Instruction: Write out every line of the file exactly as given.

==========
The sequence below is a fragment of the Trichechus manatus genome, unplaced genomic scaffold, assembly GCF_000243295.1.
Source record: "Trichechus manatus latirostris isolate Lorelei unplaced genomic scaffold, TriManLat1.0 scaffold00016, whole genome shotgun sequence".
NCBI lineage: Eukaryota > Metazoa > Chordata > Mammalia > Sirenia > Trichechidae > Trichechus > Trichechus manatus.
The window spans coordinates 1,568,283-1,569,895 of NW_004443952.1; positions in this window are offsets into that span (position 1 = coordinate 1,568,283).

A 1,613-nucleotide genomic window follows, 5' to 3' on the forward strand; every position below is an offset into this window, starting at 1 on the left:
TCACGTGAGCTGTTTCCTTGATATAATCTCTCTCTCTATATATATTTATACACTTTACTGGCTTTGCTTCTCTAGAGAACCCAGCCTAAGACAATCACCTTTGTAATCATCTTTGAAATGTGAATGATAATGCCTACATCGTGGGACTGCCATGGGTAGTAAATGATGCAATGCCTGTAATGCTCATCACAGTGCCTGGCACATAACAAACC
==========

The sequence below is a fragment of the Trichechus manatus genome, unplaced genomic scaffold, assembly GCF_000243295.1.
Source record: "Trichechus manatus latirostris isolate Lorelei unplaced genomic scaffold, TriManLat1.0 scaffold00016, whole genome shotgun sequence".
NCBI lineage: Eukaryota > Metazoa > Chordata > Mammalia > Sirenia > Trichechidae > Trichechus > Trichechus manatus.
The window spans coordinates 1,568,283-1,569,895 of NW_004443952.1; positions in this window are offsets into that span (position 1 = coordinate 1,568,283).

A 1,613-nucleotide genomic window follows, 5' to 3' on the forward strand; every position below is an offset into this window, starting at 1 on the left:
TCACGTGAGCTGTTTCCTTGATATAATCTCTCTCTCTATATATATTTATACACTTTACTGGCTTTGCTTCTCTAGAGAACCCAGCCTAAGACAATCACCTTTGTAATCATCTTTGAAATGTGAATGATAATGCCTACATCGTGGGACTGCCATGGGTAGTAAATGATGCAATGCCTGTAATGCTCATCACAGTGCCTGGCACATAACAAACC